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Surviving a Radio Interview After Surviving Leukemia

Seeing Larry Lucchino, chairman of The Jimmy Fund, at a recent conference on cancer survivorship, reminded me of the time I was a nervous wreck when I was on the radio being interviewed for one of Dana-Farber’s major fundraisers, the WEEI/NESN Jimmy Fund RadioTelethon, held at Boston’s Fenway Park over 36 hours and two Red Sox games.

How could I summarize my experience with leukemia?

Patients, family members, doctors, nurses, athletes, and local celebrities sing the praises of Dana-Farber. I don’t remember who called me up to ask me to do it, but of course I said yes. I don’t remember why I was so nervous. My sons, who are Boston sports fans and avid WEEI listeners, assured me the interviewers would put me at ease.

Still, with my story going back to 2003, including two relapses and four stem cell transplants, I wondered how I could summarize it. I had stage fright. Even though there would be no stage – just a radio studio in Fenway Park – it would be broadcast live, so, sort of like a stage.

It was supposed to be Mut” (Mike Mutnansky) and (Lou) Merloni, but Merloni was on vacation on Aug. 21, 2012, and so I got Mut and Buck (Steve Buckley).

Overdoing it with exercise

Some three years earlier, when I woke up from a coma, one of the nurses said it was a miracle. My appearance on the telethon was miraculous in another way, because shortly before it, I had messed up my face by falling on it… twice.

I was just getting into the groove of running around a local lake when I tripped on a root, earning a concussion and multiple bruises. A couple of weeks later, I fell off my bike got a double bruise.

A producer had wanted to take a video beforehand, of me running or holding a tennis racquet, but I said that my face had to heal first. By the time I looked halfway decent, it was too late. I probably should have done it anyway. I could have incorporated it into my story of pushing myself to exercise to the point where I overdid it. I could have quoted my sister saying she would have been angry with me but knew that my determination helped me to survive.

My Jimmy Fund RadioTelethon interview day arrives

One of my sons and my daughter walked with me into Fenway Park for the interview (pictured standing with me below with Steve Buckley and Mike Mutnansky). The other son couldn’t make it, but he would join us later for the Red Sox game that was included in the deal.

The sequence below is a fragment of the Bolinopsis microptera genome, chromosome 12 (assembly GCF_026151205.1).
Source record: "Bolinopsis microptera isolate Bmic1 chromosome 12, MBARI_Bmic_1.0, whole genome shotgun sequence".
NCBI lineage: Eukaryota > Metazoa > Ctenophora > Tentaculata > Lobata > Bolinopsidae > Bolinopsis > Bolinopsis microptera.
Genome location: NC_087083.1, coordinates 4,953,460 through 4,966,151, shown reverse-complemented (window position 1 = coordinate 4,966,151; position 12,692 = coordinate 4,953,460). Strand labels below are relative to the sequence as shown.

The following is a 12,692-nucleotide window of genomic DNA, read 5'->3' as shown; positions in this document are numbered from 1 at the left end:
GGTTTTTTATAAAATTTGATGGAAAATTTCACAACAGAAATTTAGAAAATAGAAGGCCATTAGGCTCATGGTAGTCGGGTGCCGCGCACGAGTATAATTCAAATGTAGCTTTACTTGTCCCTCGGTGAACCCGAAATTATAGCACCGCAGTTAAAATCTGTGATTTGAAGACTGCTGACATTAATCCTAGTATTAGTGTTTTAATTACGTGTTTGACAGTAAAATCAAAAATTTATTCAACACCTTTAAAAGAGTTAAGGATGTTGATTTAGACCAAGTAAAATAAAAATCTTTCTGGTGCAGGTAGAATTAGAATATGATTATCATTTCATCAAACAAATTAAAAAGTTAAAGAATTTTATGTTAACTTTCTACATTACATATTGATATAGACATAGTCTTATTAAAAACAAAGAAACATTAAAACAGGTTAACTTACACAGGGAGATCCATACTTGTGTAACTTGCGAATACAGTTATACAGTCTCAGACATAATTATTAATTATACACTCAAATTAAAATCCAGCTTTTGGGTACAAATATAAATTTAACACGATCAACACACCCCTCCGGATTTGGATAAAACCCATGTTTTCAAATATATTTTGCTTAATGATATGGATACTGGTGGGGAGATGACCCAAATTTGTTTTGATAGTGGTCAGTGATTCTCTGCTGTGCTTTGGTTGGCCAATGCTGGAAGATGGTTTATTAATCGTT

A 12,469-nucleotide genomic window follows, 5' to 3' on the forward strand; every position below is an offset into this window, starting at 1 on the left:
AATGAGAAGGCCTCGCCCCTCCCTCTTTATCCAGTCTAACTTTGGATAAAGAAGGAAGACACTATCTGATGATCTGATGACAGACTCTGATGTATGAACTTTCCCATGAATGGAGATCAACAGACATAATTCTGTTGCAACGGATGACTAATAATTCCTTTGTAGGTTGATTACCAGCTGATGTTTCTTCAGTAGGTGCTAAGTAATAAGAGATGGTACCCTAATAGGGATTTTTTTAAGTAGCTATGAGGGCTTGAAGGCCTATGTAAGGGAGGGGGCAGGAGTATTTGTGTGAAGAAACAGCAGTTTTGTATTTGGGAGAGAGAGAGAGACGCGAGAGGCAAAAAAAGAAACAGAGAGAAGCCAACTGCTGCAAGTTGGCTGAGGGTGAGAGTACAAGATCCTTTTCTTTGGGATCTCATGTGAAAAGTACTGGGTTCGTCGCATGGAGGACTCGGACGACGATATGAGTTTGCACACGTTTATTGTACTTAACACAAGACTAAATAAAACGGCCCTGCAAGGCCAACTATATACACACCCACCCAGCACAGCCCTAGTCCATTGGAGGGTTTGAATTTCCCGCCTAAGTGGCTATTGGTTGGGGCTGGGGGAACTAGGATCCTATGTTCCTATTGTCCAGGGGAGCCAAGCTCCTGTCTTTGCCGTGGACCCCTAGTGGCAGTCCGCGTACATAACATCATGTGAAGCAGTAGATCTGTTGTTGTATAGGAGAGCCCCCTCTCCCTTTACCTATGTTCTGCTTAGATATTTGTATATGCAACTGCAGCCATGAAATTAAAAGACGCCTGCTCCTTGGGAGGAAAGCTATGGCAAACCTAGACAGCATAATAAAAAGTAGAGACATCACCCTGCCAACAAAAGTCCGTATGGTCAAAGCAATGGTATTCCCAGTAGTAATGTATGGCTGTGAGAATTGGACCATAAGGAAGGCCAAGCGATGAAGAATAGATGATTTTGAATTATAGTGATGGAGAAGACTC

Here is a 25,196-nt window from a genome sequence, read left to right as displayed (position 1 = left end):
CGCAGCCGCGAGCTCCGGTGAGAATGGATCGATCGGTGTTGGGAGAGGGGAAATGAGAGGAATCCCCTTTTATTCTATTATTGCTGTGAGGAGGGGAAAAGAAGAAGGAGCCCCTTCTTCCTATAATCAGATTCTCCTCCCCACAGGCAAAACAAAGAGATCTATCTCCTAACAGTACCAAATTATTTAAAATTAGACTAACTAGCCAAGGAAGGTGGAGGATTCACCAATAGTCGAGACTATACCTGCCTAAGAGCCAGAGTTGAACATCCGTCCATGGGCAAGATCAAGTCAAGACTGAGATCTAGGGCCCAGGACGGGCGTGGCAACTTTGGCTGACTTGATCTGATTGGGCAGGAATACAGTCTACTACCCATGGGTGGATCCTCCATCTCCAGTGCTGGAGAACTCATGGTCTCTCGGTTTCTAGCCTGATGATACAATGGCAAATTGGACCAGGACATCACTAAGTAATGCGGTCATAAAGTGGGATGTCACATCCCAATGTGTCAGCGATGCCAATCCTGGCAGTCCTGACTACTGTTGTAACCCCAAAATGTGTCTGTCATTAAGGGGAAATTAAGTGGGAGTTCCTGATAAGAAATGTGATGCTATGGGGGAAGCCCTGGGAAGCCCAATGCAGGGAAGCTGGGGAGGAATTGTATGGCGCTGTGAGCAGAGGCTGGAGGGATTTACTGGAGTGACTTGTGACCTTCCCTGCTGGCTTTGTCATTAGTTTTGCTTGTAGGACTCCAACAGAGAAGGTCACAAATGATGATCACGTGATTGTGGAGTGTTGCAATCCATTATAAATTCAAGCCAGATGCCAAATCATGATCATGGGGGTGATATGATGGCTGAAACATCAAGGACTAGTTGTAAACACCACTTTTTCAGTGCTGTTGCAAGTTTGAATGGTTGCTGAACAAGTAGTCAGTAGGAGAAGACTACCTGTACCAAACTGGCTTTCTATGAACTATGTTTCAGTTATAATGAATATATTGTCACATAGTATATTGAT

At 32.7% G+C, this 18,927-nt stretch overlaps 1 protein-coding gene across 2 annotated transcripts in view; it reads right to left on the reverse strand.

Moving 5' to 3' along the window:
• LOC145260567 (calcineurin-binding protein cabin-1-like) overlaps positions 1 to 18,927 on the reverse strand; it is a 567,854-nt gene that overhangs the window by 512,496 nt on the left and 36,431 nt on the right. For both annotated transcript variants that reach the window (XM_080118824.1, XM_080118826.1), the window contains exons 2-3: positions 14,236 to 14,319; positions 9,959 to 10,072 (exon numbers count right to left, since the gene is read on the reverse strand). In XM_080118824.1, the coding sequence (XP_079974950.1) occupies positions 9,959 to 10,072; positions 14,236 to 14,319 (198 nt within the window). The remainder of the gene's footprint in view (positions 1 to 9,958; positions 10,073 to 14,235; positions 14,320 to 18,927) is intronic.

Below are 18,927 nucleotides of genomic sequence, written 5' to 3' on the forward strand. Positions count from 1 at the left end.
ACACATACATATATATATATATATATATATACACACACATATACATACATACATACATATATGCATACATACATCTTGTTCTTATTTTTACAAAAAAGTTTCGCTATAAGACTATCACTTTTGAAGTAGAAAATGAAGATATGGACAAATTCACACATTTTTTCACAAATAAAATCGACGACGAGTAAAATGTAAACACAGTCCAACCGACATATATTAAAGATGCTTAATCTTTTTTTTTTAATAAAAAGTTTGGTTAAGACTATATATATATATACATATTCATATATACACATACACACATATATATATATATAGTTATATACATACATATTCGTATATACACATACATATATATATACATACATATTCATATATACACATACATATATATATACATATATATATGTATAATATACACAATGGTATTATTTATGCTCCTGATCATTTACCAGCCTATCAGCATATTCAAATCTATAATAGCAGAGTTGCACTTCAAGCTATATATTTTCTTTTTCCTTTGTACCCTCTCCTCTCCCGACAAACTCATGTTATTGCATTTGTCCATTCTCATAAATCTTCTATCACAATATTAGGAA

Ronni Gordon Radio Interview

They were right about Mut and Buck putting me at ease.

When one of them asked me to tell my story, I can’t remember how much of it I got into before I asked, “You want the whole thing?” I only had 15 minutes to cover nine years. Everyone laughed. I managed to come up with a summary.

The greatest win is that I was healthy

Like many scary things, the interview had been fine once I got into it. Still, I was relieved when it was over.

The Red Sox were playing the Texas Rangers. My other son joined us on the warm summer night. The four of us smiled for a photo. I was healthy and standing on my own two feet. The Red Sox prevailed, 5-2, but even if they hadn’t won, it would have been a win for the home team anyway.

Read Part I of Ronni’s story, Not Lucky to Get Lymphoma, but Lucky to Get It When He Did.

This article represents the opinions, thoughts, and experiences of the author; none of this content has been paid for by any advertiser. The team does not recommend or endorse any products or treatments discussed herein. Learn more about how we maintain editorial integrity here.


  • Ann Harper moderator
    5 days ago

    @ronnigordon what a great experience that must have been and what a wonderful memory to hold on to. Thank you for sharing.

  • Yolanda Brunson-Sarrabo moderator
    2 weeks ago

    What a great experience, so happy you were able to take part in that! I know our anxieties get the best of us, but doing things for the first time can always be a rush and a check off the bucket list in living. Best!

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